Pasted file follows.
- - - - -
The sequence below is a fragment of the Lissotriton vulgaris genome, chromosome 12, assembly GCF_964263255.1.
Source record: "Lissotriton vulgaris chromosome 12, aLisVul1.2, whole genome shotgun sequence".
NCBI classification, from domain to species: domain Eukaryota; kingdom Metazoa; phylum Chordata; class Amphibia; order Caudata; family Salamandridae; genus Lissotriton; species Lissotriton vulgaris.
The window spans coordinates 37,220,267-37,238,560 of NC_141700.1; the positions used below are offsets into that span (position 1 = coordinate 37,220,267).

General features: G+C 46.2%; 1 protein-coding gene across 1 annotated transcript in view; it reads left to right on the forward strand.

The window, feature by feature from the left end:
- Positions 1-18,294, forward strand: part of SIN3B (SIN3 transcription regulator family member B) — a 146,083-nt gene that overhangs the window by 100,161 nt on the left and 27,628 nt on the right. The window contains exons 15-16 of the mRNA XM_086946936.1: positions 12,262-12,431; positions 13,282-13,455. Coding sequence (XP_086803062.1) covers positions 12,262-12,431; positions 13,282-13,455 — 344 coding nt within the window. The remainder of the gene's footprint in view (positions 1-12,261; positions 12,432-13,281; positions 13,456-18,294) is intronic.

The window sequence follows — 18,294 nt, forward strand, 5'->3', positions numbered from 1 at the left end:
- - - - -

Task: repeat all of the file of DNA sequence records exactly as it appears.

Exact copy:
The sequence below is a fragment of the Lissotriton vulgaris genome, chromosome 12, assembly GCF_964263255.1.
Source record: "Lissotriton vulgaris chromosome 12, aLisVul1.2, whole genome shotgun sequence".
NCBI classification, from domain to species: domain Eukaryota; kingdom Metazoa; phylum Chordata; class Amphibia; order Caudata; family Salamandridae; genus Lissotriton; species Lissotriton vulgaris.
The window spans coordinates 37,220,267-37,238,560 of NC_141700.1; the positions used below are offsets into that span (position 1 = coordinate 37,220,267).

General features: G+C 46.2%; 1 protein-coding gene across 1 annotated transcript in view; it reads left to right on the forward strand.

The window, feature by feature from the left end:
- Positions 1-18,294, forward strand: part of SIN3B (SIN3 transcription regulator family member B) — a 146,083-nt gene that overhangs the window by 100,161 nt on the left and 27,628 nt on the right. The window contains exons 15-16 of the mRNA XM_086946936.1: positions 12,262-12,431; positions 13,282-13,455. Coding sequence (XP_086803062.1) covers positions 12,262-12,431; positions 13,282-13,455 — 344 coding nt within the window. The remainder of the gene's footprint in view (positions 1-12,261; positions 12,432-13,281; positions 13,456-18,294) is intronic.

The window sequence follows — 18,294 nt, forward strand, 5'->3', positions numbered from 1 at the left end: